Friday, December 13, 2013

Libby Fischer Hellmann's Ode to Librarians

When author Libby Fischer Hellmann and I had dinner a few weeks ago, she mentioned an idea she had for a post. It's Libby's gift to librarians, so it's my pleasure to share it here with librarians and anyone who loves libraries. Thank you, Libby!

An Ode to Librarians


  If I could write a song and sing it I would. But I can’t. So words are going to have to do. I want to thank librarians for the difference they’ve made in my life… and it’s a huge one.

A magical place right from the beginning

When I was a little girl — no more than three or four — my mother used to take me to the library, where I’d pick out lots of picture books. Of course I usually picked out the same books every week. As I recall, it was Mike Mulligan and his Steam Shovel or something like that, as well as Blueberries for Sal by Robert McCloskey. Even now, some 60 years later, I still remember those two magical books. But more importantly the library became a place that I associated with fun, pretty images, and safety.

Five books and I was in heaven…

When I first learned to ride a two wheeler, the first place I went was the library. I had baskets on the back of my bike, and I was able to check out as many as five books at a time. That was heaven. I’d come home, park my bike and tear into the first of my books. Libraries became almost like a grocery store of books, where I could find anything I wanted, a treasure trove of discovery, delight and escapism.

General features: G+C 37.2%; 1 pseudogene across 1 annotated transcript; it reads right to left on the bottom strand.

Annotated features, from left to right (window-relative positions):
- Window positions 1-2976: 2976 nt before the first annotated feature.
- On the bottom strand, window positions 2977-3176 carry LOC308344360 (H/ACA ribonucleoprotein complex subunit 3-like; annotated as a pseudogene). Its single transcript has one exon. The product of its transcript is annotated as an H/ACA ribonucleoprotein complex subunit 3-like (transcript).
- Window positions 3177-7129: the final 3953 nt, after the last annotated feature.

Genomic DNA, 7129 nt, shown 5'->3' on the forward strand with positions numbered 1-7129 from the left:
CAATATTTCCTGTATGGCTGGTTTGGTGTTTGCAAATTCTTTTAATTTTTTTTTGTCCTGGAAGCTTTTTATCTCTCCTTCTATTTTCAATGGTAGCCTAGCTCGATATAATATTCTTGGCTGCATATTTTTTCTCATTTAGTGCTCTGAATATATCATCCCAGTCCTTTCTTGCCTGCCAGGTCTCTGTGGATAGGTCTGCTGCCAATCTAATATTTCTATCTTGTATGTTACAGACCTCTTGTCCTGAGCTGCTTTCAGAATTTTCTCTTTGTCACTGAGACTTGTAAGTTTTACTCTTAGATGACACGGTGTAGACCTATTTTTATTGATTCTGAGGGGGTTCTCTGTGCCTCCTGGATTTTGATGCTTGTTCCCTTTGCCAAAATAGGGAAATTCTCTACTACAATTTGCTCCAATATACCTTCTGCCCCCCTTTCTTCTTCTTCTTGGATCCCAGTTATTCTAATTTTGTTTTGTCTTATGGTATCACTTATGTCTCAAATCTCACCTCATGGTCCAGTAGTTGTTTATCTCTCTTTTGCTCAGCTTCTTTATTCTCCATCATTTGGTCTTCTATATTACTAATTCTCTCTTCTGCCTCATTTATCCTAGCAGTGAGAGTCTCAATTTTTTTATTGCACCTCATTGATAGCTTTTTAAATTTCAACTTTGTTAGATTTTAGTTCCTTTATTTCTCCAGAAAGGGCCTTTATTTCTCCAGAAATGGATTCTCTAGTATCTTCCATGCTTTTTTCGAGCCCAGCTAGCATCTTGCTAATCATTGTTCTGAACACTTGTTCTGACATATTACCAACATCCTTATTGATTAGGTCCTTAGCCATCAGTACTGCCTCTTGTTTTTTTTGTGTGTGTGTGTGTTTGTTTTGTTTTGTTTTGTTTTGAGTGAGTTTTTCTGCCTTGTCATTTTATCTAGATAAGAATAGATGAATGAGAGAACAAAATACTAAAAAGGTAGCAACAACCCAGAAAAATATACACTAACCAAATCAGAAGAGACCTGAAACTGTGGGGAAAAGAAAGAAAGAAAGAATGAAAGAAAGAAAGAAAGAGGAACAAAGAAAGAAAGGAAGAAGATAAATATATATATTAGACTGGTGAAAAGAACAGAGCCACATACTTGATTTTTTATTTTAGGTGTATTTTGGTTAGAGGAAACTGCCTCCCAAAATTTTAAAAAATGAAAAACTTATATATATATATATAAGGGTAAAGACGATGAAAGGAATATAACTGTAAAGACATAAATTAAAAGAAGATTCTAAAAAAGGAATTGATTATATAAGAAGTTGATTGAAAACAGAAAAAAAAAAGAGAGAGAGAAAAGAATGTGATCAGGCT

Discovering adult books early

I quickly outgrew children’s books and the children’s librarian, being a very intelligent woman, handed me over to the adult librarians. They allowed me to check out books like Dickens’ A Tale of Two Cities, and Margaret Mitchell’s Gone With the Wind, which I read when I was about 10 years old. Being so young, I didn’t ‘get’ the subtleties and deeper meaning of the books, and I’ve gone back to reread them since. But it was an indication of the librarians’ trust in me that they allowed me to read adult books at such an early age.

Serious teen research

I used the library as a teenager, mostly for research on the papers I needed to write. The highlight came when, after my senior year in high school, I did research at the Library of Congress for my history teacher, who was writing a thesis on Harold Ickes. That was an experience: she had her own desk or “carrel” deep in the stacks of the library, and it was a real treat to go up there every once in a while, sit, and pretend I was writing my own thesis.

The writer’s best friend

I continued my love affair with libraries when I began to write in earnest. I still use the libraries as my go-to place whenever I need to do research. I’ll check out the book from the library, read it from cover to cover, take notes and return it with a thank you.

New technologies

The most exciting research came when I was writing Havana Lost, and, once again, my library was in the middle of it. I was researching Cuban intervention in Angola, and discovered (through Twitter, actually) a UK fellow who’d written his PhD on the subject. His thesis had been turned into a book, but—alas, it was over $300 on Amazon—and I couldn’t afford to buy it. Instead, I called my local library. Three days later, I held the book in my hands and read it from cover to cover.

A big ‘thank you’ to all librarians

I’ve saved the best for last. I haven’t told you about all the wonderful librarians I’ve met over the years. And I want to because they are some of my favorite people. They’re intelligent, articulate, and they understand what I want, sometimes before I know it myself.